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Image above: Refugees look at wreckage after an attack during the mayhem in Partition, 1947. Below, first from bottom: rare stamp from the pre-partition period.

Partition

Brothers Reunited 63 years after Partition

THE PENINSULA

 

 

Taxila, Punjab, Pakistan

A 78-year-old Sikh pilgrim from India celebrated the best Vaisakhi festival of his life when he stumbled into his long lost brother while visiting the Sikh Gurdwara, Punja Sahib, in Hasanabdal - near Taxila and Rawalpindi/ Islamabad -  in Pakistan.

It was an emotional reunion this week between Sardar Kartar Singh and Chaudhry Sultan Mehmood after the partition of the subcontinent separated them 63 years ago.

So many things had changed in the intervening decades, including the religion of the brother left behind in newborn Pakistan, but not the blood that ran in their bodies.

At the time of partition, a Sikh family settled in Islam Mughal, a village in Tehsil Pattoki, were forced to flee to newly carved out India but a son got left behind in the terror. Later, the young man converted to Islam and was given the name Chaudhry Sultan Mehmood.

His four elder brothers settled in Pind Jhogi, a village in Tehsil Jeera of Ferozepur District in East Punjab. At the time of partition, Sardar Kartar Singh was the father of one child, but now he has eight children and over two dozen grandsons and granddaughters, while Sultan is also a senior citizen and father of many children.

Kartar Singh's wife, Pirbinder Kaur, said she was happy to see the family reunion.

She urged the Pakistani government to allow Sikh pilgrims to visit their native towns where they used to live before partition.

She said a large number of Sikhs fled from various areas which now form part of Pakistan after the partition in 1947, including Sialkot, Lahore, Kasur and Nankana Sahib, to East Punjab in India but were never allowed to visit their native villages and ancestral houses where they lived before partition. 

 

April 18, 2010

Conversation about this article

1: Surinder (Massachusetts, U.S.A.), April 21, 2010, 9:08 AM.

There are many such cases ... the person left behind was always coerced to convert to Islam. Pakistan made sure after Partition that Sikhs were never really allowed to even visit their former homes. This is uncivilized behaviour, plain and simple.

2: Indy Gill (New York, U.S.A.), April 28, 2010, 9:19 AM.

The irony is that in future the converted Sikh boy's generations (adherents of Islamic faith) will most probably create similar circumstances of fear, death and havoc inspired by their Islamic faith and teachings, for Sikhs. And one day, who knows, people may once again have to go through the same ordeals and forced conversions, but not at the hands of outsiders but by their own who themselves were simply forced into Islam. Sadly, this vicious cycle has not stopped for over a thousand years and, the way things are, there seems to be no end in sight either!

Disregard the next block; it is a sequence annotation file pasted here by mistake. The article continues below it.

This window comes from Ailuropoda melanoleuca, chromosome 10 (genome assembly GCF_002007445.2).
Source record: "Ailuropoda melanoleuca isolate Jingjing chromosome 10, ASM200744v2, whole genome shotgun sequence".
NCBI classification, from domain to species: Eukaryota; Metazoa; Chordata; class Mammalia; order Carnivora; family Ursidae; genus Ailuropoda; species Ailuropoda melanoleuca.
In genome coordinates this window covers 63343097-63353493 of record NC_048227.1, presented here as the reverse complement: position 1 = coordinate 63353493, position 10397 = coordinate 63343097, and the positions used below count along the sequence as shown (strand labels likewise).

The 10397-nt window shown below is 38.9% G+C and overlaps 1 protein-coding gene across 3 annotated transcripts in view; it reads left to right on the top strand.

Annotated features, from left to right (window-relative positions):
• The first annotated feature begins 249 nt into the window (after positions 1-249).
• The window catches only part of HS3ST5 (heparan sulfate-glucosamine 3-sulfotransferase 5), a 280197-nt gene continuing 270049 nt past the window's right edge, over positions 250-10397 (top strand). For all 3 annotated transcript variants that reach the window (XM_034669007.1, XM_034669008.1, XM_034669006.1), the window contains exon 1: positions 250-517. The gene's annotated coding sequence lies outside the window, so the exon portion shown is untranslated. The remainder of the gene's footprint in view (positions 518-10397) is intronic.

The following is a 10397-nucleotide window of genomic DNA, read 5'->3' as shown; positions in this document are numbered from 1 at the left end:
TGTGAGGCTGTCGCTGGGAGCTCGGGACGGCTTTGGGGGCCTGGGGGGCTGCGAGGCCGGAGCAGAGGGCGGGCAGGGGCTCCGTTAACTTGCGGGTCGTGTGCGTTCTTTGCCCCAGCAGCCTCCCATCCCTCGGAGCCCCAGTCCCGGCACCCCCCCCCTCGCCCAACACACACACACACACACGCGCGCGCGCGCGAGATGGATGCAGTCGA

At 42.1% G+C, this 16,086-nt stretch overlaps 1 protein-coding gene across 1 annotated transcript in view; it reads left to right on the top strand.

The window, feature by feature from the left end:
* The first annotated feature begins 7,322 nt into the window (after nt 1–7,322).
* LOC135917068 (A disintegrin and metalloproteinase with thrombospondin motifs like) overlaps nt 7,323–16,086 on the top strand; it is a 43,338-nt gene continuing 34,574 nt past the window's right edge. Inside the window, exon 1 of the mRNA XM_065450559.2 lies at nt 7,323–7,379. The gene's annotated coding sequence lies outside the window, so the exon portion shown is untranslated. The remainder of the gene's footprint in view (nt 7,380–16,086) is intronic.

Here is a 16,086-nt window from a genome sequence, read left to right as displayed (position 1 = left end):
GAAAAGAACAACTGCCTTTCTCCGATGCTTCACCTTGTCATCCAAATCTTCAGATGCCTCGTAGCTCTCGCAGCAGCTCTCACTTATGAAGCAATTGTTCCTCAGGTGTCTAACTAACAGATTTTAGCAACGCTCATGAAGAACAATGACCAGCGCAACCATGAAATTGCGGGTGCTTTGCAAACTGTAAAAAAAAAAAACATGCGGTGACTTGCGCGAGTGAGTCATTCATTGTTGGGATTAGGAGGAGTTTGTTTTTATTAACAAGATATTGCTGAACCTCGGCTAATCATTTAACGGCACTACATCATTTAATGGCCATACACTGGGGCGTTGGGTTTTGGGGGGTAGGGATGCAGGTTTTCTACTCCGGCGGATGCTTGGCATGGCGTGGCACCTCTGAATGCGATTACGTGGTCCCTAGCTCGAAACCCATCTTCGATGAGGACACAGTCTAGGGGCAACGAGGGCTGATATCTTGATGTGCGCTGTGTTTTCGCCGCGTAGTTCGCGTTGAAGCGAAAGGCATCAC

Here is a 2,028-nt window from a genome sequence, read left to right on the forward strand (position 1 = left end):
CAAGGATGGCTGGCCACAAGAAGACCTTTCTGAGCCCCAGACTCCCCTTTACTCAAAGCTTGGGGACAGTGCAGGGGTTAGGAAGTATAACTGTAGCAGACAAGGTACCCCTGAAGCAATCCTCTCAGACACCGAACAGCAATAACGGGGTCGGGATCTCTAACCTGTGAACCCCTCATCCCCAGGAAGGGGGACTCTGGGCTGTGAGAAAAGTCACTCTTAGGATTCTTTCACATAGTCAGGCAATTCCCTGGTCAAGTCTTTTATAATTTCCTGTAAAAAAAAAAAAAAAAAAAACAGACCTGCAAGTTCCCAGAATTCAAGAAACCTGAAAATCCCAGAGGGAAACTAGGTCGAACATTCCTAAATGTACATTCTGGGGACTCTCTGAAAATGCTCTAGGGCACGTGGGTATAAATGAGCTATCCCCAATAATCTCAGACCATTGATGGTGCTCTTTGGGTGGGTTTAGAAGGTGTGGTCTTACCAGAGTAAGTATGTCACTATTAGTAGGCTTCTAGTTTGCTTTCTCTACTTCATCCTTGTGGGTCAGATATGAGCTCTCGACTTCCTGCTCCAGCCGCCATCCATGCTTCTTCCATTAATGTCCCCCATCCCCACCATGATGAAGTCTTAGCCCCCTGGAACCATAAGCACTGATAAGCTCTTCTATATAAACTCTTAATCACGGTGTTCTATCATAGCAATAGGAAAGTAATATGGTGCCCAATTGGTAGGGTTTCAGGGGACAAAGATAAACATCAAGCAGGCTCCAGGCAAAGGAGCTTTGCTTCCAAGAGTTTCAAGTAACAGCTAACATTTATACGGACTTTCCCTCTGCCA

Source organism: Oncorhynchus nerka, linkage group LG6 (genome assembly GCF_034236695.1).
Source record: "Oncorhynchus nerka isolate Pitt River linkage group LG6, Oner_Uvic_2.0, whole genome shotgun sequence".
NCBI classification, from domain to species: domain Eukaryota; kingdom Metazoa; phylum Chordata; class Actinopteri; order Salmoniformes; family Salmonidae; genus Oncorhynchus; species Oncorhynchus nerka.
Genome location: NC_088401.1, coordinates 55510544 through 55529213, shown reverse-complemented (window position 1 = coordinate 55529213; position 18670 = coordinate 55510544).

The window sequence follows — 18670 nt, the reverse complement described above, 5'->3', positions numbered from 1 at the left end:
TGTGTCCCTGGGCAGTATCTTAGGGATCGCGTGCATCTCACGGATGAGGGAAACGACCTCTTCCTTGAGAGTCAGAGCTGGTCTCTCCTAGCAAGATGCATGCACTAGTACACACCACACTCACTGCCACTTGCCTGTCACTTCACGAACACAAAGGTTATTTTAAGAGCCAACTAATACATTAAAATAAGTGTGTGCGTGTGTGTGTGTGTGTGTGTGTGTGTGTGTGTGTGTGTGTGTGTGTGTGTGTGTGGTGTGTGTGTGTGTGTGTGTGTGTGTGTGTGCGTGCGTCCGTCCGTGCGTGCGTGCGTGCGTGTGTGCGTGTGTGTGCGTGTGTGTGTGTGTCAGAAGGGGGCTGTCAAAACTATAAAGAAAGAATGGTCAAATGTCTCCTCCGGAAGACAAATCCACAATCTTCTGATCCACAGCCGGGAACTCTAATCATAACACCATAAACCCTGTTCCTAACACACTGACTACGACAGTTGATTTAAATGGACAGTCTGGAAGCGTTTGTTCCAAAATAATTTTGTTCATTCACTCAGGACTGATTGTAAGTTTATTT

3: Mahendra (Framingham, MA, U.S.A.), June 23, 2010, 1:31 PM.

Why does it always happen that those left behind in Pakistan seem to have converted? Is the same true in the reverse?

4: Surender Pruthi (Sonipat, India), October 18, 2011, 4:23 AM.

Great reunion. No one can differ from the opinion expressed by the lady, the spouse of one of the brothers. It is high time that both the governments start considering the issue of allowing more of such families to get together. Nostalgia of the great old days is natural and should be taken seriously by the authorities.

5: Jamil Mirza (Lahore, Punjab, Pakistan.), August 28, 2012, 7:51 AM.

I agree with Mahendra ji.

6: Tamerlang Gill (Pakistan), January 14, 2014, 9:17 AM.

Actually, I'm a Pakistani Christian from a Sikh background. Some of the Sikhs trapped behind the border after the Partition of Punjab converted to Christianity. Thus many Christians here now have Sikh last names like me and "Mann Singh Bahadar", etc. and usually have the images of their Sikh grandparents at home.

7: Sohail Hussain (United Kingdom), May 08, 2014, 12:12 PM.

I'm a Punjabi Muslim. Well, that's what I like to refer to myself as. I'm from Faisalabad which used to be Lyallpur, Punjab. This is one of the many outcomes of Punjab being divided into two. Reading this was truly an emotional experience. Punjab should never have been divided, but instead made into a country of its own. Religion has ruined our beloved homeland, I don't care about India nor Pakistan, for me it's all about Punjab. Sikh, Muslim or Hindu, we are all brothers and sisters and the children of Punjab. The government of both countries should allow people easy entry into both parts of Punjab for them to be able to learn and experience the full story of Punjab. It hurts me to see what Punjab has been turned into. Punjab is the Golden Bird which had its wings cut off, then divided into two. We need to reunite the Punjabi people under one rule, neither a religious state nor a dictatorship but instead as a Nation of Punjabis. Inshallah, one day this will happen ... God willing. Sat Sri Akal / As-salamu alaykum!

8: Jagmohan Singh (Delhi, India), October 07, 2014, 9:48 AM.

Rabb di marzi.

9: Gian Singh (Nanaimo, British Columbia, Canada), October 26, 2014, 3:46 PM.

I quite agree with Sohail Hussain: in this context, we are Punjabi first, everything else comes after. There is another problem: even Indian Punjab has been divided into three by the Indian government, there is not much left of Punjab.

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